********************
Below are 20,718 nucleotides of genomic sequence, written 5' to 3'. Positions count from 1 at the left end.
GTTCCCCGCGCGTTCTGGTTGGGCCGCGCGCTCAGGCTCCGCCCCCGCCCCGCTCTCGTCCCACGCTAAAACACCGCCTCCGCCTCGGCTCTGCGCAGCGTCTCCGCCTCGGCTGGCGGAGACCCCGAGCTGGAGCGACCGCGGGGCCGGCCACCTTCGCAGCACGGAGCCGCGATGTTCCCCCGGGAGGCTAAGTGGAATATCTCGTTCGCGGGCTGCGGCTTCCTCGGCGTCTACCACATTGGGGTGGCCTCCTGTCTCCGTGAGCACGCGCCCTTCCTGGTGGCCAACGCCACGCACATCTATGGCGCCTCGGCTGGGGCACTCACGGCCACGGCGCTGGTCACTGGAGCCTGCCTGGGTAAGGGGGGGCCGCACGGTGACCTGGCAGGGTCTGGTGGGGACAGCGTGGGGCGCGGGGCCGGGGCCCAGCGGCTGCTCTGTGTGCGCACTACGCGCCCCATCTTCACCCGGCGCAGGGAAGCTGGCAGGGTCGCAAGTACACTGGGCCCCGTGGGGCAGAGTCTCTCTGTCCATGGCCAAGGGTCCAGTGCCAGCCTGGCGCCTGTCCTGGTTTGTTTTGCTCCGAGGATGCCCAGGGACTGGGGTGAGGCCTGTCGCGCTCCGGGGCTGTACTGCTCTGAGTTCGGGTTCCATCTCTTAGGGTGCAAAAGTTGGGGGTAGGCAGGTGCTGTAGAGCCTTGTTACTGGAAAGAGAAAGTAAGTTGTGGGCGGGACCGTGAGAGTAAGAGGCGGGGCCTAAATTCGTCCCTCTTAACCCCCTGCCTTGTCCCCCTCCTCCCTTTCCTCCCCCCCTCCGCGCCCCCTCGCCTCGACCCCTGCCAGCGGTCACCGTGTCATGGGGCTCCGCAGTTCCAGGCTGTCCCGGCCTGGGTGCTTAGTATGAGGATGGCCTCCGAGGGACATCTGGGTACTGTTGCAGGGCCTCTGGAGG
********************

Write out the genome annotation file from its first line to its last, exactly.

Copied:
Below are 20,718 nucleotides of genomic sequence, written 5' to 3'. Positions count from 1 at the left end.
GTTCCCCGCGCGTTCTGGTTGGGCCGCGCGCTCAGGCTCCGCCCCCGCCCCGCTCTCGTCCCACGCTAAAACACCGCCTCCGCCTCGGCTCTGCGCAGCGTCTCCGCCTCGGCTGGCGGAGACCCCGAGCTGGAGCGACCGCGGGGCCGGCCACCTTCGCAGCACGGAGCCGCGATGTTCCCCCGGGAGGCTAAGTGGAATATCTCGTTCGCGGGCTGCGGCTTCCTCGGCGTCTACCACATTGGGGTGGCCTCCTGTCTCCGTGAGCACGCGCCCTTCCTGGTGGCCAACGCCACGCACATCTATGGCGCCTCGGCTGGGGCACTCACGGCCACGGCGCTGGTCACTGGAGCCTGCCTGGGTAAGGGGGGGCCGCACGGTGACCTGGCAGGGTCTGGTGGGGACAGCGTGGGGCGCGGGGCCGGGGCCCAGCGGCTGCTCTGTGTGCGCACTACGCGCCCCATCTTCACCCGGCGCAGGGAAGCTGGCAGGGTCGCAAGTACACTGGGCCCCGTGGGGCAGAGTCTCTCTGTCCATGGCCAAGGGTCCAGTGCCAGCCTGGCGCCTGTCCTGGTTTGTTTTGCTCCGAGGATGCCCAGGGACTGGGGTGAGGCCTGTCGCGCTCCGGGGCTGTACTGCTCTGAGTTCGGGTTCCATCTCTTAGGGTGCAAAAGTTGGGGGTAGGCAGGTGCTGTAGAGCCTTGTTACTGGAAAGAGAAAGTAAGTTGTGGGCGGGACCGTGAGAGTAAGAGGCGGGGCCTAAATTCGTCCCTCTTAACCCCCTGCCTTGTCCCCCTCCTCCCTTTCCTCCCCCCCTCCGCGCCCCCTCGCCTCGACCCCTGCCAGCGGTCACCGTGTCATGGGGCTCCGCAGTTCCAGGCTGTCCCGGCCTGGGTGCTTAGTATGAGGATGGCCTCCGAGGGACATCTGGGTACTGTTGCAGGGCCTCTGGAGG